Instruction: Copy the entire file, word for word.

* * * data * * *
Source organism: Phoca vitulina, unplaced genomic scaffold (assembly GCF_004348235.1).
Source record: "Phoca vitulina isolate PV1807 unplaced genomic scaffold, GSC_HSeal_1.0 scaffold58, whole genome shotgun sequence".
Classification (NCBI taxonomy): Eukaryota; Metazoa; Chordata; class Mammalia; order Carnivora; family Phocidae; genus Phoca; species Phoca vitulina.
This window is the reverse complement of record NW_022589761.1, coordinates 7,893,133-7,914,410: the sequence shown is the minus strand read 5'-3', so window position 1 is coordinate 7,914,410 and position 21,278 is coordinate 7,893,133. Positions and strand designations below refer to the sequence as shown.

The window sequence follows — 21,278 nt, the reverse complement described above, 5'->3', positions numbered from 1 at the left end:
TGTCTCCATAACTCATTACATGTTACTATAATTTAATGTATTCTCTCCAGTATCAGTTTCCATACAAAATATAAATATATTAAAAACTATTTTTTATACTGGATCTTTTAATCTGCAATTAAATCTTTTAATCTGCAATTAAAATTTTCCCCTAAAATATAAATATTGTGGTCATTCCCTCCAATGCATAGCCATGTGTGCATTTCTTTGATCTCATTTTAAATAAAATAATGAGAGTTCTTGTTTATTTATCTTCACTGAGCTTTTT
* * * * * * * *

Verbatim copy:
Source organism: Phoca vitulina, unplaced genomic scaffold (assembly GCF_004348235.1).
Source record: "Phoca vitulina isolate PV1807 unplaced genomic scaffold, GSC_HSeal_1.0 scaffold58, whole genome shotgun sequence".
Classification (NCBI taxonomy): Eukaryota; Metazoa; Chordata; class Mammalia; order Carnivora; family Phocidae; genus Phoca; species Phoca vitulina.
This window is the reverse complement of record NW_022589761.1, coordinates 7,893,133-7,914,410: the sequence shown is the minus strand read 5'-3', so window position 1 is coordinate 7,914,410 and position 21,278 is coordinate 7,893,133. Positions and strand designations below refer to the sequence as shown.

The window sequence follows — 21,278 nt, the reverse complement described above, 5'->3', positions numbered from 1 at the left end:
TGTCTCCATAACTCATTACATGTTACTATAATTTAATGTATTCTCTCCAGTATCAGTTTCCATACAAAATATAAATATATTAAAAACTATTTTTTATACTGGATCTTTTAATCTGCAATTAAATCTTTTAATCTGCAATTAAAATTTTCCCCTAAAATATAAATATTGTGGTCATTCCCTCCAATGCATAGCCATGTGTGCATTTCTTTGATCTCATTTTAAATAAAATAATGAGAGTTCTTGTTTATTTATCTTCACTGAGCTTTTT